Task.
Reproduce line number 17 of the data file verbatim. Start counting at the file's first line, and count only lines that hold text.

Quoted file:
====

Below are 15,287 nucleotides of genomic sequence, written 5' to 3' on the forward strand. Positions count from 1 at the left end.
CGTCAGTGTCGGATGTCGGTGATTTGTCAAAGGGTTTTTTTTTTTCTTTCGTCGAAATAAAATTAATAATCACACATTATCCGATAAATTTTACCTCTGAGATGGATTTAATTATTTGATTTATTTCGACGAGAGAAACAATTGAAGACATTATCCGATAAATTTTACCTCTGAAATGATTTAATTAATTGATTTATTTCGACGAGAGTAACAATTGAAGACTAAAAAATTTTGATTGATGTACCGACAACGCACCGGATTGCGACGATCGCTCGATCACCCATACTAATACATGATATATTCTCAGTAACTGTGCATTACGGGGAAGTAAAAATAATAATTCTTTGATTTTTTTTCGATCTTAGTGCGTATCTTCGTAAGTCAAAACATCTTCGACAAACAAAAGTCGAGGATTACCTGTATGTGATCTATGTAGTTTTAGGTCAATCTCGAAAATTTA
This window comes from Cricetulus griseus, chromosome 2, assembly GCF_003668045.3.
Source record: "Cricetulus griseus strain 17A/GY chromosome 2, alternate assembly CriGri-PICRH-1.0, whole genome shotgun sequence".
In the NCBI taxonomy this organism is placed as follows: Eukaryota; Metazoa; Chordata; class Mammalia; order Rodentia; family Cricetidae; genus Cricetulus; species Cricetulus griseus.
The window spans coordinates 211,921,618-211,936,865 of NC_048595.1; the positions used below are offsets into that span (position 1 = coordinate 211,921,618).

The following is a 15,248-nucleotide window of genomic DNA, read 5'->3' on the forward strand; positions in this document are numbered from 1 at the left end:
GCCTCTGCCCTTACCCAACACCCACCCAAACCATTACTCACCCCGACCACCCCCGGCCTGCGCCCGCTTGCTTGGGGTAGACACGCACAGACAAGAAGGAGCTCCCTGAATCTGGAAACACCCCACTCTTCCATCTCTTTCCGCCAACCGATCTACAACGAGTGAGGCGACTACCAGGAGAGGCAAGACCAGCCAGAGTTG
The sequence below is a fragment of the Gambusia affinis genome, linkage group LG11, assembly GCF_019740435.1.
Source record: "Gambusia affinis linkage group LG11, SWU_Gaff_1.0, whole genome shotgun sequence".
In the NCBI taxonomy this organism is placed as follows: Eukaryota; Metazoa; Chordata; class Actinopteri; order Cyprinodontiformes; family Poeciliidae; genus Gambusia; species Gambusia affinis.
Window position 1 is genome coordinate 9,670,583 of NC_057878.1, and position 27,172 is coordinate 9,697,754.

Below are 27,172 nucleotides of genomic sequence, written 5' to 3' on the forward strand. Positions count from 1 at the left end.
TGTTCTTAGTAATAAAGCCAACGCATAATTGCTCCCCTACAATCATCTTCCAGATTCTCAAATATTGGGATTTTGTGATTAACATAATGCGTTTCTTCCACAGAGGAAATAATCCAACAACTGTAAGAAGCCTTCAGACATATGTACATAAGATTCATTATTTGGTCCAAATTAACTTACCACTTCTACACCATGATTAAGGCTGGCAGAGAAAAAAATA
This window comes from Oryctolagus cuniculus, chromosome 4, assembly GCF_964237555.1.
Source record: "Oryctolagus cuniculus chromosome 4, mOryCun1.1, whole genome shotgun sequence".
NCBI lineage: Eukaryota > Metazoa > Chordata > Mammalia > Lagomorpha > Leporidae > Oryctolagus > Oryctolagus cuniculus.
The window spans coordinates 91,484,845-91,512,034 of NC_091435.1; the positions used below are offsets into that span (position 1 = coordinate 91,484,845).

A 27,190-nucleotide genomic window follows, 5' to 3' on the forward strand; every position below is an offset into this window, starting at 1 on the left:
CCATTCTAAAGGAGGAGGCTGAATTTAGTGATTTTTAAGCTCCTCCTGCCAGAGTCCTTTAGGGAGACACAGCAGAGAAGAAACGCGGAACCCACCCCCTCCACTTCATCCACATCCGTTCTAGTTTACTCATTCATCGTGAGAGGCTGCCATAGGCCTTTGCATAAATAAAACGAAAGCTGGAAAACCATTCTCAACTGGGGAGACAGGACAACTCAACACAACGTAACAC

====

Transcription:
NCBI lineage: Eukaryota > Metazoa > Chordata > Mammalia > Lagomorpha > Leporidae > Oryctolagus > Oryctolagus cuniculus.